Operation Sunset to end payday lending in Arizona

Arizona

Operation Sunset is set to end payday lending in Arizona. What will the effects be? Image from Flickr.

In June of 2000, the Arizona legislature approved a bill that gave payday lenders 10 years of authorization to operate within the state. In November of 2008, Arizona voters defeated a ballot proposition that would have extended this authorization indefinitely. As of June 30, 2010, payday lenders in Arizona will no longer have legal authorization to operate.

New lending limits in Arizona

As of June 30, 2010, lenders in Arizona will be required to comply with several new regulations. All loans, including short-term loans, will be limited to 36 percent interest plus 5 percent for administrative expenses. Auto title lending and prepaid debit cards are two forms of short term credit that will still be available to customers in Arizona. The Arizona attorney general has set up a Facebook page, website and tip line where they are encouraging citizens to report any lenders they believe are operating outside the new legal framework.

The effect on payday lenders in Arizona

Currently, there are 75 companies in Arizona with licenses to operate payday loan stores. These 75 companies have about 650 operating locations. Of those storefront locations, about 200 have filed applications to convert their licenses to either auto loan businesses or pre-paid debit card providers. Some businesses have indicated they intend to stay open and will try to offer short-term credit at the 36 percent interest rate cap. Most credit providers will be shutting down, however. This means approximately 1,000 lost jobs within the state. The Arizona Operation Sunset representatives have stated that the Attorney General will be scrutinizing the terms and conditions of all short-term credit transactions.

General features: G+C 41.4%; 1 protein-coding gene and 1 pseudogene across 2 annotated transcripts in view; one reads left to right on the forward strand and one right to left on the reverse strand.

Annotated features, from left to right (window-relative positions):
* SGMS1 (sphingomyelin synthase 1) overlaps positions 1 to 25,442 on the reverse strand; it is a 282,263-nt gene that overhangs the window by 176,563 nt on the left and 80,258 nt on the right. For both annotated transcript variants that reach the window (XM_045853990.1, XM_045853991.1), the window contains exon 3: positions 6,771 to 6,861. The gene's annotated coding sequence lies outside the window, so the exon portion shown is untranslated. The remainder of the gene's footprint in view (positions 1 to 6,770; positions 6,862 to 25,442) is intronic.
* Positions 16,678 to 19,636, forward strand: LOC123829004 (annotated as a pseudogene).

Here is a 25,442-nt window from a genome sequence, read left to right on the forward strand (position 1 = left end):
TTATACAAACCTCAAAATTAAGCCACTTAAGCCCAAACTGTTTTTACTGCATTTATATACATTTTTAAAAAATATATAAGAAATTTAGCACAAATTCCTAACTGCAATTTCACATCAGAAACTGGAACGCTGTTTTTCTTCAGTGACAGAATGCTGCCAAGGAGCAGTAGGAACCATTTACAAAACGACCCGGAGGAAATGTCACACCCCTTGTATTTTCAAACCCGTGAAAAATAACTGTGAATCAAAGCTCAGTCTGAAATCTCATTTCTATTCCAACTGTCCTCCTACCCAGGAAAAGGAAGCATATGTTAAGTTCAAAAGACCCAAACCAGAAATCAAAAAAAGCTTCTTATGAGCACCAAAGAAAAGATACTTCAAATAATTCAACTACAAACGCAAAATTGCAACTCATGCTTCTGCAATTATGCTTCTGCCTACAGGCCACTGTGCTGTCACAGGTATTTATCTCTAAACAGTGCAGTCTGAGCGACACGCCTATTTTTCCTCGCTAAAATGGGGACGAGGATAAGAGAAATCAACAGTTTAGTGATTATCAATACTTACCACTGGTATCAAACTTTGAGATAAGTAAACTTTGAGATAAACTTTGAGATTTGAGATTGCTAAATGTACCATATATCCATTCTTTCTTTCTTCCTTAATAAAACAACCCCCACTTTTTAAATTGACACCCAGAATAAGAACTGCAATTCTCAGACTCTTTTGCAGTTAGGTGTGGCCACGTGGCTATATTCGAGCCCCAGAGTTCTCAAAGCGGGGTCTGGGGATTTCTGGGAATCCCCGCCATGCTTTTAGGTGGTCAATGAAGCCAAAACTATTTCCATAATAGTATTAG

The financial reality of payday lending in Arizona

Arizona’s Operation Sunset claims that by forcing payday lenders out of business in Arizona, it is helping improve the financial stability of state citizens. A recent study by UC-Davis, however, found that short-term credit is simply too expensive and risky for banks and credit unions to offer. Short-term credit markets often provide businesses the money to pay their bills, make payroll and generally operate on a day-to-day basis. Similarly, the check cashing, short term credit, and other financial services that many payday lenders offer are very useful for many individuals, including those who cannot or choose not to have bank accounts.

Sources:

AZCentral.com
Arizona Attorney General’s Office
Associated Press

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